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Anime Friday: Powerpuff Girls v. PPGZ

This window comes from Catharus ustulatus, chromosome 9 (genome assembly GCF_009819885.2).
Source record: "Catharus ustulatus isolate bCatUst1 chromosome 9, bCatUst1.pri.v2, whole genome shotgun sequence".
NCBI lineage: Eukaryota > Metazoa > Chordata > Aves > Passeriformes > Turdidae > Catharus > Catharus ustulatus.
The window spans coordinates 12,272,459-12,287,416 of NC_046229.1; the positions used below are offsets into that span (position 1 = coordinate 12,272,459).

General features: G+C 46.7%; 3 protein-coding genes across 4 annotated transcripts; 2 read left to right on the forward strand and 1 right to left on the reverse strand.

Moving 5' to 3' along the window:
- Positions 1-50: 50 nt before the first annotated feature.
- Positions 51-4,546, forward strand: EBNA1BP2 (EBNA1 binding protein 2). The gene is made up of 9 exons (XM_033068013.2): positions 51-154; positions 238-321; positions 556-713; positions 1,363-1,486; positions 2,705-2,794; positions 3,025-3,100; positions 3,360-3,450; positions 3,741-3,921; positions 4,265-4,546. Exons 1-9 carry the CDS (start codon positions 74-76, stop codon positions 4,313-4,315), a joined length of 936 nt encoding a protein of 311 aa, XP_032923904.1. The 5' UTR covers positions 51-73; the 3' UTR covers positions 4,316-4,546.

Way back in 1992, an art student named Craig McCracken created a short film called The Whoopass Stew in which he introduced The Whoopass Girls. Two years later, the film got picked up for Spike and Mike's Sick and Twisted Animation Show. This got McCracken's foot in the door at Cartoon Network, which in the mid-90's sought out original work from independent animators to help establish the cable station's unique brand. By the end of the decade, McCracken had a kid-friendly version of his creation in The Powerpuff Girls. To this day, no animated program has had a higher rated premiere. The Powerpuff Girls is a campy mix of anime and classic Hannah-Barbera cartoons. This is why it's so strange that the show got a full-blown anime makeover in 2001 with the help of a slew of big names in Japanese cartoon production. The result was Demashita! Pawapafu G?ruzu Zetto, or "Here They Are! Powerpuff Girls Z". Needless to say, a lot got lost in translation. The American original is an unabashedly postmodern mash-up of as much kitsch as possible. Its origins as a cheeky art film are evident. This Warhol-does-anime approach just doesn't make sense in the context of Japanese culture, let alone the sub-section reserved for children. Both PPG US and PPGZ had the same target audience, the coveted pre-teen toys and breakfast cereal market. It only stands to reason that most of the American version's style wasn't adopted for the Japanese take. That's not to say they didn't at least try. While PPGZ is essentially Sailor Moon with different characters, the Japanese writers attempted to bring some of the original version's odd, non-sequiter humor into the adaptation. The problem is that Japanese culture never fully grasped the aim of camp. Japanese kitsch is almost always over-the-top and thensome. It veers right past bad taste into a much weirder territory. Take the ice cream gag in the PPGZ link. The girls need to rejuvenate themselves in the middle of a fight, so they get some ice cream. Their nemesis, Mojo, does the same, right beside them. Before long, every supporting character in the show is eating ice cream, each with his or her own unique flavor. Is it funny? Sure, but it's also surreal as all get-out. That's not to say the US PPG didn't go strange. I distinctly remember a villain who was a red devil in drag with a reverb-heavy voice. Still, there's a difference between wanton weirdness and obliviously earnest failure to translate a brand. Comprehension: 9/10- Seeing as I experienced a lot of the US version in my teen years when I knew something was fishy, that mitigated the unusual qualities of PPGZ. My mind did do something of an ouroboros concerning the Japanese Mojo. If I recall, the original Mojo Jojo had something of a Japanese accent and was designed to be the prototypical anime villain, so seeing him made somehow more Japanese was just too strange. Enjoyment: 5/10- Without a doubt, Japanese animation is slick. In fact, it's too slick in this case. All the stereotypical anime tropes were really distracting, especially since it was a take on an American show. This must be the way Japanese people feel when they see crappy anime-lite shows produced by American executives. Improvement of Understanding: 10/10- The comparison and subsequent research led me to an interesting conclusion. Whereas the American cartoon industry strikes a balance between giant corporate brands and unique indie outfits, Japan has standardized its style to the breaking point. Anime has gone way beyond convention into a state fast approaching dogma. PPGZ turned out the way it did because it went through the mill of several corporate committees. I do not envy the talented upstart animators of Japan. For them, the business is utterly hopeless. The idea of some irreverent art school kid getting a major TV deal is absurd on the other side of the Pacific. Next Week: Blue Submarine #6